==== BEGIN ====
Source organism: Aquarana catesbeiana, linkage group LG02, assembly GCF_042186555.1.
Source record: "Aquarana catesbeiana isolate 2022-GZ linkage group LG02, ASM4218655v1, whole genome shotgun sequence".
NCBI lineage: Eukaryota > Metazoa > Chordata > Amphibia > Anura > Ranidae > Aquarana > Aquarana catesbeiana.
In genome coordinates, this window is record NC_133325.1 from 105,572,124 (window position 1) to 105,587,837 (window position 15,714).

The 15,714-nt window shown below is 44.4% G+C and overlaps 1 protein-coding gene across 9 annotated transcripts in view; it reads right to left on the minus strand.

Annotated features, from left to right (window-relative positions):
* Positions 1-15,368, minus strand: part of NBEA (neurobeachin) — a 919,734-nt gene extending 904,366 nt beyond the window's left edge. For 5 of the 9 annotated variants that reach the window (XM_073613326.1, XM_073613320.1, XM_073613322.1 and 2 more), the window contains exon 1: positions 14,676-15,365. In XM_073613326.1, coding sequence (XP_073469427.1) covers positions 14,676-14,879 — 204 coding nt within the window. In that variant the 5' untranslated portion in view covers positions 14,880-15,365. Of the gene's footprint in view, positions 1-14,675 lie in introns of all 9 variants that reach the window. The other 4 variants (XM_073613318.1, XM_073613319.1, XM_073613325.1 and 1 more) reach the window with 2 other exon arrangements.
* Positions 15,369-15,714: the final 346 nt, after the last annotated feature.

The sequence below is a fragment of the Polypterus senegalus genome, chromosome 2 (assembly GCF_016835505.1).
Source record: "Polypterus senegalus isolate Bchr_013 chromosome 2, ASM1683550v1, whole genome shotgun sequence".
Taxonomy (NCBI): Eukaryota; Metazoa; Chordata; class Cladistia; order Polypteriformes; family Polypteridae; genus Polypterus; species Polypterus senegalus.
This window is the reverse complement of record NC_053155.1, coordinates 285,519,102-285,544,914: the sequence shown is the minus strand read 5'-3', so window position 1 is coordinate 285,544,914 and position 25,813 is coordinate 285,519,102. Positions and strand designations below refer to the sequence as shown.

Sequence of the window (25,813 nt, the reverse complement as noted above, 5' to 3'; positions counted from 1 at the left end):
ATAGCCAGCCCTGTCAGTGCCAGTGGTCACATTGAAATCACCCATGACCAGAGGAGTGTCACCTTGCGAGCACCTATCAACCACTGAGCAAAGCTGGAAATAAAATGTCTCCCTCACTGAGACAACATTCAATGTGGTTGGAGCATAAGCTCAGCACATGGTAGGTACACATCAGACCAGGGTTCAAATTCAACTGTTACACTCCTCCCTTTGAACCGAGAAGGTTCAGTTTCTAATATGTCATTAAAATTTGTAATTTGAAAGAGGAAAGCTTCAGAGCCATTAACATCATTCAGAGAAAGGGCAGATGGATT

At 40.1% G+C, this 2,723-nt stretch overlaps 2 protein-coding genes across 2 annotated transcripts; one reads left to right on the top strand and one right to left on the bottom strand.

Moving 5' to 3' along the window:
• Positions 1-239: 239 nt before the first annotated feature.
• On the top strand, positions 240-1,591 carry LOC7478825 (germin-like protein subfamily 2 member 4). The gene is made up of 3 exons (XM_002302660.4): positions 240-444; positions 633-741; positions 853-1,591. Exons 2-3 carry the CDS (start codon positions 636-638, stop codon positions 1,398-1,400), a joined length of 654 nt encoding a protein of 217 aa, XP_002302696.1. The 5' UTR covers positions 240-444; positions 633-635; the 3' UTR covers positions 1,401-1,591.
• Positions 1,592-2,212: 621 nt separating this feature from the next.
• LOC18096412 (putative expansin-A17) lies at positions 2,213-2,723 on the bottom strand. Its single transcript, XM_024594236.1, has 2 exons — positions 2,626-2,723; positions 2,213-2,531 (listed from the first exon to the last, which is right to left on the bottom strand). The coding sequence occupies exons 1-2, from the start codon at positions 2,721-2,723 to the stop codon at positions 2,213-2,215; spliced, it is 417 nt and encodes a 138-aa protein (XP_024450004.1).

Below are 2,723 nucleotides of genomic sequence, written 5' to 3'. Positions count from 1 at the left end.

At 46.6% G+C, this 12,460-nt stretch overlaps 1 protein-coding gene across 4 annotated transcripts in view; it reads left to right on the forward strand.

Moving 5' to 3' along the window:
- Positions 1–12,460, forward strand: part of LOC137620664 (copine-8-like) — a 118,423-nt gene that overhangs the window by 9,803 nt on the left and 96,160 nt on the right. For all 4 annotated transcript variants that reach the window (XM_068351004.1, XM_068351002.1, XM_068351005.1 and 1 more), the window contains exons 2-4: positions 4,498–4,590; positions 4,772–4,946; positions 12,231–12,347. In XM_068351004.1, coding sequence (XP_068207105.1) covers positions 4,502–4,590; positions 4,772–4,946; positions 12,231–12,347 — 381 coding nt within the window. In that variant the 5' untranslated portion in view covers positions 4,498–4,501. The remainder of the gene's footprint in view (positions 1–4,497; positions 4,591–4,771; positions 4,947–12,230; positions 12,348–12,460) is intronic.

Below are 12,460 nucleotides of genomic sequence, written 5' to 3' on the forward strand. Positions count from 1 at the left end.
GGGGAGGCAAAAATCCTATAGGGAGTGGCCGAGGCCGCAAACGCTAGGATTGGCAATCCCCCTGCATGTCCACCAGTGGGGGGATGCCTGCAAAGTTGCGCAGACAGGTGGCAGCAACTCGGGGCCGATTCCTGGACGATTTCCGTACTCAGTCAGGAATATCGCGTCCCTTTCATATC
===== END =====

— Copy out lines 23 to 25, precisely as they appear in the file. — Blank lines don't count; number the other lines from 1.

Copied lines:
Moving 5' to 3' along the window:
- Positions 1–12,460, forward strand: part of LOC137620664 (copine-8-like) — a 118,423-nt gene that overhangs the window by 9,803 nt on the left and 96,160 nt on the right. For all 4 annotated transcript variants that reach the window (XM_068351004.1, XM_068351002.1, XM_068351005.1 and 1 more), the window contains exons 2-4: positions 4,498–4,590; positions 4,772–4,946; positions 12,231–12,347. In XM_068351004.1, coding sequence (XP_068207105.1) covers positions 4,502–4,590; positions 4,772–4,946; positions 12,231–12,347 — 381 coding nt within the window. In that variant the 5' untranslated portion in view covers positions 4,498–4,501. The remainder of the gene's footprint in view (positions 1–4,497; positions 4,591–4,771; positions 4,947–12,230; positions 12,348–12,460) is intronic.

Below are 12,460 nucleotides of genomic sequence, written 5' to 3' on the forward strand. Positions count from 1 at the left end.